Reinforced concrete frame faced at the front in red brick and Portland stone with a Westmorland slate roof.
The building occupies a deep rectangular site and comprises an entrance range to Old Ford Road with two large halls and a collection of lower outbuildings behind. The front range has three sets of entrances. That in the centre leads, via a processional sequence of rooms comprising vestibule, entrance hall and crush hall, to the principal public hall which originally doubled as the first-class pool; the hall is surrounded by a gallery accessed via twin staircases in the entrance hall. The right-hand entrance originally led, via separate men’s and women’s corridors and changing rooms, to the second-class pool (rebuilt in 1967 as the main pool, and not of special interest), slipper baths and (in the basement) Turkish baths. The left-hand entrance, now used for events, gave access to the public laundry and wash-house, which occupied a flat-roofed block alongside the main hall, now the bar. To the rear was a boiler room, now demolished although its chimney survives.
Only the elevation to Old Ford Road is intended to be seen. Here the building presents a symmetrical neo-Georgian façade of 17 bays arranged 2-5-3-5-2, the divisions marked by slight projections in the building line and by prominently-placed downpipes. The outer and middle sections are of red brick with a stone plinth, entablature and storey band. Windows are multi-pane sashes with keystones. Steps lead up to the two pairs of side entrances, their stone architraves having fluted brackets and guilloche lintels. A dentil cornice runs the full width of the façade; there is a balustrade above the middle section, which has a mansard roof with dormers. The three central bays break forward and are wholly stone-clad. Here are three round-arched entrance doorways with keystones and decorative ironwork in the tympana; above is a balcony on sturdy Greek key-moulded brackets, with more Greek key in the entablature to the central first-floor window; above the cornice is a square-windowed attic storey, surmounted on the roof-ridge by a timber and copper cupola. On the left-hand side is a short return of three bays incorporating a side entrance. On the far right-hand side is an additional set-back bay, of plain brick with a Diocletian window in a tall relieving arch.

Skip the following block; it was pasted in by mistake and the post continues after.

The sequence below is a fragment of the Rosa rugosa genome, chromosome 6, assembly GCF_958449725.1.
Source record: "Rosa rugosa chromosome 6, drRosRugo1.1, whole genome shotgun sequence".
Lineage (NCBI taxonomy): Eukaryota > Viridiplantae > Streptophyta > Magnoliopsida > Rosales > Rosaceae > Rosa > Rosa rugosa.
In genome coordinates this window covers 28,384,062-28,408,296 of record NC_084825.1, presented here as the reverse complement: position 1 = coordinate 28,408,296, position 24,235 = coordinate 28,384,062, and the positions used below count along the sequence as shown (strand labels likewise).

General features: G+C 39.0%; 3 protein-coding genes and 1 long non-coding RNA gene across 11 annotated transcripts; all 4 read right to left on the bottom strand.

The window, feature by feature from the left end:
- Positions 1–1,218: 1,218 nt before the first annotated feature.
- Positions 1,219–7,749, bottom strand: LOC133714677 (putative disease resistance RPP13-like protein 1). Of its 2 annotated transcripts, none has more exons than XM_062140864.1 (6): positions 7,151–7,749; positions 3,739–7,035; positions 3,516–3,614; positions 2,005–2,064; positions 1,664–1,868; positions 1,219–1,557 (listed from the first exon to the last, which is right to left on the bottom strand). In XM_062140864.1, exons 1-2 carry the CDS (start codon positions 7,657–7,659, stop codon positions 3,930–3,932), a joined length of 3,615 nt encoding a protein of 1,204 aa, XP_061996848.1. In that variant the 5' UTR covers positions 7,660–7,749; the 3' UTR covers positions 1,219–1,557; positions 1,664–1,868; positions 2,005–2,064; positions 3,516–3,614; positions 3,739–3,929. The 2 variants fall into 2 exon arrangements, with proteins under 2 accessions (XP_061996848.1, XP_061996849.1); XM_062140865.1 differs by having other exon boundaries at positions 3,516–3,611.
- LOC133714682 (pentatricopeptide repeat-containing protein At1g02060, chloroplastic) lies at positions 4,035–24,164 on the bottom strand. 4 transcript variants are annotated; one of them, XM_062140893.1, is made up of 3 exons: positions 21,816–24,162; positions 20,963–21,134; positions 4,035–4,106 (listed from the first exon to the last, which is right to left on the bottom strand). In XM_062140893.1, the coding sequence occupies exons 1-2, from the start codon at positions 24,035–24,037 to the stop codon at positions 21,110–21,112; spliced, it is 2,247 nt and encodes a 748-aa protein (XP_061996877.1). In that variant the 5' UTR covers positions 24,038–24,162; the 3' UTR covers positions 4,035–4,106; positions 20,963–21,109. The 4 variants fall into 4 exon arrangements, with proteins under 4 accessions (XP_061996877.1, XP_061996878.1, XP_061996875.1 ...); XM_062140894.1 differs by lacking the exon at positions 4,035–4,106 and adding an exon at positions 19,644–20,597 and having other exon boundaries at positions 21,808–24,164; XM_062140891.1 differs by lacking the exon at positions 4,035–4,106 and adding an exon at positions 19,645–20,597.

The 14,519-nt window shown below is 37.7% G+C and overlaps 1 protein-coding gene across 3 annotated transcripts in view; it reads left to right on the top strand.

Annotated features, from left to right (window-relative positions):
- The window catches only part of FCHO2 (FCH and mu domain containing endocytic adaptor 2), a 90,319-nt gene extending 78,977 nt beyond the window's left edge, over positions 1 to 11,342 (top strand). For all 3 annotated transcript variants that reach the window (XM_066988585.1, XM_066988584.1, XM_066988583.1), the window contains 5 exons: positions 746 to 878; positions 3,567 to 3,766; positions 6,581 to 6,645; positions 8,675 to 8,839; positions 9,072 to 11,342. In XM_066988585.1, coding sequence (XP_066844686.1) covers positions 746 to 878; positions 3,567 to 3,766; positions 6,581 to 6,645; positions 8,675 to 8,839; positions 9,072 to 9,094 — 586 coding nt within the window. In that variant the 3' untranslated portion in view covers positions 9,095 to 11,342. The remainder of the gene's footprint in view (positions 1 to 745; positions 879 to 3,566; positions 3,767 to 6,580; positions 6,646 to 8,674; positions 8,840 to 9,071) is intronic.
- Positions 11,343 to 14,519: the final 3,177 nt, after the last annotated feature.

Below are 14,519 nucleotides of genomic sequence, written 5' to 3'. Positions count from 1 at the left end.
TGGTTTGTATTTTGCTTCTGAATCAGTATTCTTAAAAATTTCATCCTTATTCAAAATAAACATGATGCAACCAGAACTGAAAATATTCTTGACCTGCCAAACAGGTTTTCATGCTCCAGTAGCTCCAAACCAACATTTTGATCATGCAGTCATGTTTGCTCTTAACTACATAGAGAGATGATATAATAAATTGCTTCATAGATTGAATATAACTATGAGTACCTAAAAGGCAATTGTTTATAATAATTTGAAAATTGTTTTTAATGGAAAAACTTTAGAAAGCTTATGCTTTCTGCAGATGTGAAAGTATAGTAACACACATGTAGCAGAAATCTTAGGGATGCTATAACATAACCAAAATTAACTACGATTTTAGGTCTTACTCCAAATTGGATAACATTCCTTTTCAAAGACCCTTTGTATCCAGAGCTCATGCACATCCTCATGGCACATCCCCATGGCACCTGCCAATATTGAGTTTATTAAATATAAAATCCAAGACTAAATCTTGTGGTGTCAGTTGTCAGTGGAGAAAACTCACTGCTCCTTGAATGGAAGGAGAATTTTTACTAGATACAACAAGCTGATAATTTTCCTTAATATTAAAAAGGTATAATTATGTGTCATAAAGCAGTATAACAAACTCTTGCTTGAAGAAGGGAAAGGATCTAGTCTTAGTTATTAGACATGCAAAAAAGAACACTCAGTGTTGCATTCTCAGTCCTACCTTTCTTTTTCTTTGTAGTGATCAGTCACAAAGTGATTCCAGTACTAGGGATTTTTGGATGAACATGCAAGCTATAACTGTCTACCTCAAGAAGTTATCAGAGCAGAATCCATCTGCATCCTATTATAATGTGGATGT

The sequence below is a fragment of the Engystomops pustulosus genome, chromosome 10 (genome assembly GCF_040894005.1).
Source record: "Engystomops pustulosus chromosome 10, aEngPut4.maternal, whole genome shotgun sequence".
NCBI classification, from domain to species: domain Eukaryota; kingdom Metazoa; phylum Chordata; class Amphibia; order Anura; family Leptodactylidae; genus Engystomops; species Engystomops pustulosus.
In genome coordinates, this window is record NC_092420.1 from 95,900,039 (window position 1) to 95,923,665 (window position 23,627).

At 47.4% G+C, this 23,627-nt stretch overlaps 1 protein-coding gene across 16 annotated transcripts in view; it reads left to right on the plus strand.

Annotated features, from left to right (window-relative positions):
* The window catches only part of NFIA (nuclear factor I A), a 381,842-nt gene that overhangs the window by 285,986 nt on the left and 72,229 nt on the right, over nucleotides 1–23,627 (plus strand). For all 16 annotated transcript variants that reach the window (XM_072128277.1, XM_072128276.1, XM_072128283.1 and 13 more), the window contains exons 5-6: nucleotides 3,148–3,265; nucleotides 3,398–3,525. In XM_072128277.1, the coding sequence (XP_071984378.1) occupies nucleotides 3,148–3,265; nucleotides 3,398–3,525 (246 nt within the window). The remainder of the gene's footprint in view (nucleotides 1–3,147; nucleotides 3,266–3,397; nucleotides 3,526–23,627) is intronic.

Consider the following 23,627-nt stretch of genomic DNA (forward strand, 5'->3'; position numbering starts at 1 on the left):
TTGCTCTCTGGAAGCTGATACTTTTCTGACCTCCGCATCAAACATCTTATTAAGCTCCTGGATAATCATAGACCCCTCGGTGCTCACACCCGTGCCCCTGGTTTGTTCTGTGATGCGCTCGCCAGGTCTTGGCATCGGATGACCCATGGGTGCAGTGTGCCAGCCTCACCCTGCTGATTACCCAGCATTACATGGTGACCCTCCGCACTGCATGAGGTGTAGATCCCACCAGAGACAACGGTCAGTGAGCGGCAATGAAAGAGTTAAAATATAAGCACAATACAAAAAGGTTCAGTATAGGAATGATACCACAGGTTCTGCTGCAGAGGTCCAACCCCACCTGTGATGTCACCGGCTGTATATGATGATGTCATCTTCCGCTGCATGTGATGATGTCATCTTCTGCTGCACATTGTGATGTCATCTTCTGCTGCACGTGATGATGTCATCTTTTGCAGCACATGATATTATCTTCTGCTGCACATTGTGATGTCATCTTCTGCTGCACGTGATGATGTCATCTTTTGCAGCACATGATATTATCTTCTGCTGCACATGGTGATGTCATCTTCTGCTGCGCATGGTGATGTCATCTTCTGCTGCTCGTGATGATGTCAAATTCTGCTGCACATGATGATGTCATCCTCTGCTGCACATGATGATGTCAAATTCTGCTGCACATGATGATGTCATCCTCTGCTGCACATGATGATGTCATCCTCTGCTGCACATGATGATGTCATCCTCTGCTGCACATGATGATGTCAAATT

The principal interiors are those that form the processional route from main entrance to public hall. The three central doorways with their glazed hardwood doors and fanlights lead to the vestibule, which contains brass balustrades with lamp standards and, on either side, little polygonal Art Deco ticket kiosks in hardwood with iron grilles. The walls and floor are lined with grey and yellow terrazzo panels. A triple doorway, surmounted by a bronze plaque commemorating the hall’s inauguration in November 1929, leads to the entrance hall, a double-height space, top-lit by a patterned glass dome. Stairs on either side with brass handrails and cross-braced metal balustrades give access to the gallery in the public hall. Below, another triple doorway opens into the crush hall, a barrel-ceilinged room with hardwood panelling; the end walls originally had fireplaces, now replaced by *modern doors.